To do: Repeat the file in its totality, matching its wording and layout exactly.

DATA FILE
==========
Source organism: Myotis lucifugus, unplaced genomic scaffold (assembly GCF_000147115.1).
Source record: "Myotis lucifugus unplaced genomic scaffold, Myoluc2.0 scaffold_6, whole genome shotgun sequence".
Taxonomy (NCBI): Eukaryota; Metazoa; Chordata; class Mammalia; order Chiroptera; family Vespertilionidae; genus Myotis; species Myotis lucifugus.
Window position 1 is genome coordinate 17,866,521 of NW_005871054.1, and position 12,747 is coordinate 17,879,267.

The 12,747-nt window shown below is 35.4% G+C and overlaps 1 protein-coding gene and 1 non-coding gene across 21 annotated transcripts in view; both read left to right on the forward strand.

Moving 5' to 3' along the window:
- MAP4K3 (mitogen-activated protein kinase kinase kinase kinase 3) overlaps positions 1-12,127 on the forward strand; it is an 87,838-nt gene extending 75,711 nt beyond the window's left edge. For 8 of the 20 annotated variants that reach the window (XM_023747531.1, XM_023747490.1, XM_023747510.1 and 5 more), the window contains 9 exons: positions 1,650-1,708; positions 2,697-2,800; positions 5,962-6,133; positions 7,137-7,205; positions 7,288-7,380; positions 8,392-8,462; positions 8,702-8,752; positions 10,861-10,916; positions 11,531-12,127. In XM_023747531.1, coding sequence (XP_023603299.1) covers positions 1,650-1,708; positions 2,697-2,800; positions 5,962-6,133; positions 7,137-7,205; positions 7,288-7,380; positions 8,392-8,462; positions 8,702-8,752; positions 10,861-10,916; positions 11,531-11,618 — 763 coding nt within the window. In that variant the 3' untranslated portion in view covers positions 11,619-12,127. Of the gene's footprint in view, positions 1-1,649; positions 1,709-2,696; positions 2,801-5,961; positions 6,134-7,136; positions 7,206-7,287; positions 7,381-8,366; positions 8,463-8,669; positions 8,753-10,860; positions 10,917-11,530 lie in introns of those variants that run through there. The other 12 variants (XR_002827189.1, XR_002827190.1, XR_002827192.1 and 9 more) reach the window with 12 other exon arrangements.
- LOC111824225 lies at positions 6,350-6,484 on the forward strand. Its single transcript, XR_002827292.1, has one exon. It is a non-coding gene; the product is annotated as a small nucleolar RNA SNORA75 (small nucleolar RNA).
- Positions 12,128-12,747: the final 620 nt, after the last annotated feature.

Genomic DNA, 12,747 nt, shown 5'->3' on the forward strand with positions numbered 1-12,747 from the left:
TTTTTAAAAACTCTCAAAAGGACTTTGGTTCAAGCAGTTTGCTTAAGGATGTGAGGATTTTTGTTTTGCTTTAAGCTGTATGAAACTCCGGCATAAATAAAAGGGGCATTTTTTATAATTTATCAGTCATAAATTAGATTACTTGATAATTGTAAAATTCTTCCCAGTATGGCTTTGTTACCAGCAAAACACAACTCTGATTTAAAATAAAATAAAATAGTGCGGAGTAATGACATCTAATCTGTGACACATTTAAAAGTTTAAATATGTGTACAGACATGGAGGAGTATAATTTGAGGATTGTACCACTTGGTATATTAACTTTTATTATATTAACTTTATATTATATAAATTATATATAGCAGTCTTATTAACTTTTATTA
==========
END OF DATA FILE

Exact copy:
Source organism: Myotis lucifugus, unplaced genomic scaffold (assembly GCF_000147115.1).
Source record: "Myotis lucifugus unplaced genomic scaffold, Myoluc2.0 scaffold_6, whole genome shotgun sequence".
Taxonomy (NCBI): Eukaryota; Metazoa; Chordata; class Mammalia; order Chiroptera; family Vespertilionidae; genus Myotis; species Myotis lucifugus.
Window position 1 is genome coordinate 17,866,521 of NW_005871054.1, and position 12,747 is coordinate 17,879,267.

The 12,747-nt window shown below is 35.4% G+C and overlaps 1 protein-coding gene and 1 non-coding gene across 21 annotated transcripts in view; both read left to right on the forward strand.

Moving 5' to 3' along the window:
- MAP4K3 (mitogen-activated protein kinase kinase kinase kinase 3) overlaps positions 1-12,127 on the forward strand; it is an 87,838-nt gene extending 75,711 nt beyond the window's left edge. For 8 of the 20 annotated variants that reach the window (XM_023747531.1, XM_023747490.1, XM_023747510.1 and 5 more), the window contains 9 exons: positions 1,650-1,708; positions 2,697-2,800; positions 5,962-6,133; positions 7,137-7,205; positions 7,288-7,380; positions 8,392-8,462; positions 8,702-8,752; positions 10,861-10,916; positions 11,531-12,127. In XM_023747531.1, coding sequence (XP_023603299.1) covers positions 1,650-1,708; positions 2,697-2,800; positions 5,962-6,133; positions 7,137-7,205; positions 7,288-7,380; positions 8,392-8,462; positions 8,702-8,752; positions 10,861-10,916; positions 11,531-11,618 — 763 coding nt within the window. In that variant the 3' untranslated portion in view covers positions 11,619-12,127. Of the gene's footprint in view, positions 1-1,649; positions 1,709-2,696; positions 2,801-5,961; positions 6,134-7,136; positions 7,206-7,287; positions 7,381-8,366; positions 8,463-8,669; positions 8,753-10,860; positions 10,917-11,530 lie in introns of those variants that run through there. The other 12 variants (XR_002827189.1, XR_002827190.1, XR_002827192.1 and 9 more) reach the window with 12 other exon arrangements.
- LOC111824225 lies at positions 6,350-6,484 on the forward strand. Its single transcript, XR_002827292.1, has one exon. It is a non-coding gene; the product is annotated as a small nucleolar RNA SNORA75 (small nucleolar RNA).
- Positions 12,128-12,747: the final 620 nt, after the last annotated feature.

Genomic DNA, 12,747 nt, shown 5'->3' on the forward strand with positions numbered 1-12,747 from the left:
TTTTTAAAAACTCTCAAAAGGACTTTGGTTCAAGCAGTTTGCTTAAGGATGTGAGGATTTTTGTTTTGCTTTAAGCTGTATGAAACTCCGGCATAAATAAAAGGGGCATTTTTTATAATTTATCAGTCATAAATTAGATTACTTGATAATTGTAAAATTCTTCCCAGTATGGCTTTGTTACCAGCAAAACACAACTCTGATTTAAAATAAAATAAAATAGTGCGGAGTAATGACATCTAATCTGTGACACATTTAAAAGTTTAAATATGTGTACAGACATGGAGGAGTATAATTTGAGGATTGTACCACTTGGTATATTAACTTTTATTATATTAACTTTATATTATATAAATTATATATAGCAGTCTTATTAACTTTTATTA